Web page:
When P.H. Quebbs Invented the noodle

By Jack Wilan

It was a marvelous day in the life of P.H Quebbs for he had invented the noodle. Everything that day had begun rather normally; P.H had swam in the ocean, he had taken a quick nap in his soft cotton bed, and he had tickled his funny bone over and over and over until he snickered a marvelous snick. He had drunk beer and rum and spent a wonderful afternoon throwing his body into soft bushes he found along the road. Everything was just perfectly pleasant! In the late afternoon, P.H stumbled into his pub of choice, “The Groggy Guzzler” and handed the bartender his shirt, his shoes, and his service. He sat on his stool of choice, a rusty iron seat he liked to call Harry and, sucked on a few olives he found in his pants pocket. Ordering a rum with salt, he took to thinking about life. He thought about marvelous things: about his wife Bertrude and the lovely plum pudding that he knew was waiting at home with her, about his favorite mule Jim whom he loved with all his heart, and about whether or not Harry would be offended with him if he happened to move to a different, less rusty stool closer to the warm fire. These thoughts all were running through his mind at the same time like a platoon of racehorses on snuff when something shiny and slippery caught his eye in the corner of the bar. The item was large and flat and long, hunched over its drink looking down and depressed. It had a creamy golden color and to P.H smelled strangely of wheat and butter. He picked up Harry, and the two of them moved even farther away from the fire and closer to this curious oddity to strike up a conversation.

“So what brings you to the Groggy Guzzler today, good gentleman?” P.H queried. The stranger gave him a blank buttery stare and sharply looked back at his drink without saying a word. P.H repeated his offer of communication once more and again was met with the same lost look. Being the gentleman that he was, P.H decided to not press the issue. And so the two sturdy strangers had sat next to one another for quite some time, no conversation initiated for the golden fellow appeared to have no mouth or gums and P.H was much too polite. Deciding after about four hours he was getting nowhere with this starchy-looking gent, P.H reverted back to his normal routine and ordered gins from the bartender until he threw up all over poor Harry and passed out. He woke up (as he always did) drenched in sweat and tomato sauce (as he always was) on top of the cold cobblestone street in front of “The Groggy Guzzler'' and beside him lay his compatriot he had tried so hard to talk to earlier, likewise passed out and smelling of butter. P.H stood up (as he always did) and of course, being the gentle gentleman that he was, decided he had to help this seemingly deaf and dumb (and unconscious) stranger. Catching sight of his mule Jim snacking on peaches in the center of town, P.H called him over and slung the limp and floury stranger over Jim’s back to make his way home. They had a marvelous ride!!! P.H whistled a merry tune in sync with the clopping of Jim’s hooves upon the ground and petted the smooth skin of the stranger so wonderfully flopped over Jim’s hairy (but still very attractive) backside. Arriving home to his vast manse on the outskirts of town, P.H joyously called out to his beautiful wife Bertrude:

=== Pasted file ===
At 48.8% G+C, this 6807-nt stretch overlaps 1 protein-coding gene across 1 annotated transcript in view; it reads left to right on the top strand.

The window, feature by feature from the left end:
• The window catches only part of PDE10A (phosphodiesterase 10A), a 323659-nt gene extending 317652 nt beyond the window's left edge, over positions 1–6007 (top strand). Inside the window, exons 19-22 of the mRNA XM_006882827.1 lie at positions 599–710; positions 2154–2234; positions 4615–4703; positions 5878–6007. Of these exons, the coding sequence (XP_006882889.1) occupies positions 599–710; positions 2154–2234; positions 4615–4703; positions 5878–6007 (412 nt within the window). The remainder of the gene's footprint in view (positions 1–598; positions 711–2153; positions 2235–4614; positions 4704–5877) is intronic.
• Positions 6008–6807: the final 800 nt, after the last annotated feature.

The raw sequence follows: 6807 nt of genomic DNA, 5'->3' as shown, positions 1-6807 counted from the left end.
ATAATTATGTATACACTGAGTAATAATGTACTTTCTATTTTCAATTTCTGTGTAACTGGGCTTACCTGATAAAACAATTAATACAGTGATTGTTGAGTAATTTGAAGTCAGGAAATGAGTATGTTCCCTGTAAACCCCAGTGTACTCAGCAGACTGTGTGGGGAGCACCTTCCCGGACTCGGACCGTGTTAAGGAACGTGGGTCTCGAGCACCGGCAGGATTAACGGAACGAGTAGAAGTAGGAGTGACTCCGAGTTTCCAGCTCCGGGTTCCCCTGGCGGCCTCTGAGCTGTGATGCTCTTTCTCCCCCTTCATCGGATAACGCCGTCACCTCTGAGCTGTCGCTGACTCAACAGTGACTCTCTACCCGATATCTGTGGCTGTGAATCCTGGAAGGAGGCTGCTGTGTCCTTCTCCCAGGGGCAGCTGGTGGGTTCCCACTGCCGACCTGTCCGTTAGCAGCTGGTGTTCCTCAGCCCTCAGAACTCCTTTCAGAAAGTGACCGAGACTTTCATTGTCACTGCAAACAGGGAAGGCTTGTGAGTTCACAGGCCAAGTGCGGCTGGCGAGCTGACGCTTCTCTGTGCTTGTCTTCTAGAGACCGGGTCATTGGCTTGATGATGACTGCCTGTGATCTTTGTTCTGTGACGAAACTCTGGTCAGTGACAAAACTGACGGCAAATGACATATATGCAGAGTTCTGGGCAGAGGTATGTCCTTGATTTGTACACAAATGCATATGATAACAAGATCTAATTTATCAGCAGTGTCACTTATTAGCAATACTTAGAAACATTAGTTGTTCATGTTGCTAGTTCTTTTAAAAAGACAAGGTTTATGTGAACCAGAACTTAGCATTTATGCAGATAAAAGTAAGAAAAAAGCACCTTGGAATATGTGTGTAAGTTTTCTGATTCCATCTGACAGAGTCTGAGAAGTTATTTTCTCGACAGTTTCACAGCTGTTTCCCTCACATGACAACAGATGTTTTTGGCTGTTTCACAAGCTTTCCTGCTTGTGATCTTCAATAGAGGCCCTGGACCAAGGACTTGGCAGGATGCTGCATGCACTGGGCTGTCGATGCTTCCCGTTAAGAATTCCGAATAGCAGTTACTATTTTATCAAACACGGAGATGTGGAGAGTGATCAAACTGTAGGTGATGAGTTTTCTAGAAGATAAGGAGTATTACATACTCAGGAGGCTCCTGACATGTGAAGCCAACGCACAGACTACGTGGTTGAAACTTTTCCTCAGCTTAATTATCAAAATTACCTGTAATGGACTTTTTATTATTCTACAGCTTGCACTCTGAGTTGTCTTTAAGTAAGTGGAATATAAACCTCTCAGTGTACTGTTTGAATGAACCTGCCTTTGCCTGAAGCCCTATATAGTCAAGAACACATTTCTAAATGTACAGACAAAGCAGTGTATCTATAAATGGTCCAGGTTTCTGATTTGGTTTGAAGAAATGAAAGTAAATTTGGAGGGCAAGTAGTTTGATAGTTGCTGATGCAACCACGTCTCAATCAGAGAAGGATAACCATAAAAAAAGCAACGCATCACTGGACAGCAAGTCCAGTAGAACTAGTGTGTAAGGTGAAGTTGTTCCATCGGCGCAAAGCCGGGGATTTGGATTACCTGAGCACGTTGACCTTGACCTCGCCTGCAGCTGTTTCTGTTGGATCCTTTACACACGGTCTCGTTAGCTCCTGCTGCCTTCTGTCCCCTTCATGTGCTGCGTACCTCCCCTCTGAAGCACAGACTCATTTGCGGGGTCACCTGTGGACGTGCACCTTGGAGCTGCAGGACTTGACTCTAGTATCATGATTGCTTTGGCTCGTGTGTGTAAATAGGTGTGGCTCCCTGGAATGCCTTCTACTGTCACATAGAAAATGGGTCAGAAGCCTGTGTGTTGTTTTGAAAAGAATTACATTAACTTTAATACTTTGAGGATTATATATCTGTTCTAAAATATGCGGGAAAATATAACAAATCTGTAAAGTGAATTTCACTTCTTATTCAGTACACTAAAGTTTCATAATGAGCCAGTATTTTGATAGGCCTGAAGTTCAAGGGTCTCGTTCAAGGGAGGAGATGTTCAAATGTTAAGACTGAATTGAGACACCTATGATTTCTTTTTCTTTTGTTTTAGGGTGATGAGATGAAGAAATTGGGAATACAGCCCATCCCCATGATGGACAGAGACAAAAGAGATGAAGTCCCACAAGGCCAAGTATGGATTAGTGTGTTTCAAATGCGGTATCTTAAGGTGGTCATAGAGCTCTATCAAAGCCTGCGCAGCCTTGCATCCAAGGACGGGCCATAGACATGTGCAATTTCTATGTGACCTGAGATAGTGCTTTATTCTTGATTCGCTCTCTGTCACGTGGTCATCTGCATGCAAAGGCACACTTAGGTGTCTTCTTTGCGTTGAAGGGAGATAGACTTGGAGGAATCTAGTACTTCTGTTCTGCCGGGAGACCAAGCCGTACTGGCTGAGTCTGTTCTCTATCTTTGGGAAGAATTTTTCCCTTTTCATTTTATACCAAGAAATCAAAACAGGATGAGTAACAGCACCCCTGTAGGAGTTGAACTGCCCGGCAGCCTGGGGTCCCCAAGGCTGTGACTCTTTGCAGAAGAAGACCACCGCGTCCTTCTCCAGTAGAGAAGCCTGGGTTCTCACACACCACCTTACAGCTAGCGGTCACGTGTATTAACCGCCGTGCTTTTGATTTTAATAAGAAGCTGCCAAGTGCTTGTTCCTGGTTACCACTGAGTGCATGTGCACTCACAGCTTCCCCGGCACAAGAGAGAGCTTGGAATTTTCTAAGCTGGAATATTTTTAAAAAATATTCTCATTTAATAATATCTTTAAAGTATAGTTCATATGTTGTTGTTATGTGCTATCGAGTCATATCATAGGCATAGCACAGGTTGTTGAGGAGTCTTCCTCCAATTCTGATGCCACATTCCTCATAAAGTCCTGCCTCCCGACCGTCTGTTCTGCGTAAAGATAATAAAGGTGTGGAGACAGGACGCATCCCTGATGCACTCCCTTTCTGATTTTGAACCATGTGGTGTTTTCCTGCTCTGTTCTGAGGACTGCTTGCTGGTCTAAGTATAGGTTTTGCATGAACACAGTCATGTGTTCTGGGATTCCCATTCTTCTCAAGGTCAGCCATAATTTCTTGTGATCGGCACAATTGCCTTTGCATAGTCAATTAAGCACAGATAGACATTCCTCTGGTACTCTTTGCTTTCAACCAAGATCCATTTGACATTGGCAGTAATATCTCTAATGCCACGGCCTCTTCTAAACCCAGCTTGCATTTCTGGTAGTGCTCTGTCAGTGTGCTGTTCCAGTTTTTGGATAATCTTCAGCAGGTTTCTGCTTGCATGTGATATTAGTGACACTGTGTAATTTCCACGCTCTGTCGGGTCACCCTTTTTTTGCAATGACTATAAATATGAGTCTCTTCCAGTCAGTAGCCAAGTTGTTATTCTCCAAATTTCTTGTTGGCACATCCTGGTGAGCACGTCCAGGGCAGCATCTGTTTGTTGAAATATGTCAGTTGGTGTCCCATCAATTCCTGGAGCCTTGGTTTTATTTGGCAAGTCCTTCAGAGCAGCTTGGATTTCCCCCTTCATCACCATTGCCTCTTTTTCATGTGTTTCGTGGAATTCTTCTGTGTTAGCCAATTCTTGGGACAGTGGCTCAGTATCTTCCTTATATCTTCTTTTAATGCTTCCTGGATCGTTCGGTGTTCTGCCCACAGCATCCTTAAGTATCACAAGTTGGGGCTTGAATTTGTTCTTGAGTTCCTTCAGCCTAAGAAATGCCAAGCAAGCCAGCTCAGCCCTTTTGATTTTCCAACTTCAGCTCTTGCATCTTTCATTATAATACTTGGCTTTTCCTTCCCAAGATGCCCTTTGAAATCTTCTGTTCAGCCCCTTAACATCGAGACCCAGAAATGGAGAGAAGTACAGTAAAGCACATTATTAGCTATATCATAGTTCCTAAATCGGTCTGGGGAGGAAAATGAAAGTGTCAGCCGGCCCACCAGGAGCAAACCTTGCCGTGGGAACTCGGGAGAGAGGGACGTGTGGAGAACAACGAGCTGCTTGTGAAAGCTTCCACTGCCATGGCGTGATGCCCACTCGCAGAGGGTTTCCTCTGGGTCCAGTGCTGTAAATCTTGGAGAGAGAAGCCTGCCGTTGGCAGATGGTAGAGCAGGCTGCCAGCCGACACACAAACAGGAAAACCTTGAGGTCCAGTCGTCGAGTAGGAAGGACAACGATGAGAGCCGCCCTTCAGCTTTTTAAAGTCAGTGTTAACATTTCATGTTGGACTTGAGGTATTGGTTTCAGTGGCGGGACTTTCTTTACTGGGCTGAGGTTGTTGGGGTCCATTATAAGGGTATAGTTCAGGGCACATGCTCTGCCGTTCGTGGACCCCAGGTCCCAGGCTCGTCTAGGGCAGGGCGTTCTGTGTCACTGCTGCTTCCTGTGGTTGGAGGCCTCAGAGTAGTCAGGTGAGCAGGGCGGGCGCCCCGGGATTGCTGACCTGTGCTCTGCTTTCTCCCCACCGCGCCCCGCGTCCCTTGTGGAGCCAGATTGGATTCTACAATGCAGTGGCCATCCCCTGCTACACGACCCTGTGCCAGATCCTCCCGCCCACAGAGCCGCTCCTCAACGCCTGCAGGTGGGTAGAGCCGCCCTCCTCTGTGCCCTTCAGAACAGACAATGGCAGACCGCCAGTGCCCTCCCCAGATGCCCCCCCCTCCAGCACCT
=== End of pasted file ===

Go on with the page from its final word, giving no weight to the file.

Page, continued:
“set me a bath honeybird, I’m dank and dusty” and in his excitement forgot about his strange starchy friend still perched atop Jim’s hirsute keister. He had a marvelous bath. The lavender bubbles floated lazily through the air as he splished and splashed; breathing in the scents, he felt at peace. P.H left the tub many hours later covered in wrinkles of many shapes and sizes. One of his nipples was shaped like Edinburgh on a slightly sooty day and he could have sworn that he saw a portrait of his grumpy old primary school headmaster, Mr. Arschkeis, on a wrinkle on his left pinky toe. While he was inspecting his many wrinkles and divots, Mrs. Quebbs called out to him: “Din-din love chunks!” P.H was ecstatic! His stomach rumbled a great noise and he slid down the banister *slip *slip *slide. His lovely plump wife stood next to his chair holding a steaming bowl of something that smelled absolutely delicious. It smelled of freshness, of cranberry bogs in summer, and of fields of wheat in winter; it smelled of happiness, of a mother’s wet kiss and the trips P.H used to take to the balmy English countryside. P.H sat down, wiped the corners of his mouth with his handkerchief, and lifted up the silver tray. He was faced with a gruesome sight. His gentleman friend lay limp and deceased in a puddle of stewed plum tomatoes. The taste was heavenly. Burying the rest of the body out back where the police would never find it, P.H was surprised days later to find little sprouts of the gentleman popping up in the back. He dubbed them “noodles' ' due to their rather nood shape and brought them to market to the delight of the commoners. Thus we sum up the story of the day when P.H Quebbs, innovator extraordinaire, invented the slippery, yummy, oh-so-good noodle we all know and love today.

Utter Discrepancies Jacket

Jack Wilan is a Berkeley-based writer known for his very serious humor pieces and his charoset making skills. He's worked as a satirical columnist and writer at The Berkeley High Jacket and is currently working on a Berkeley literary magazine to be published later this year.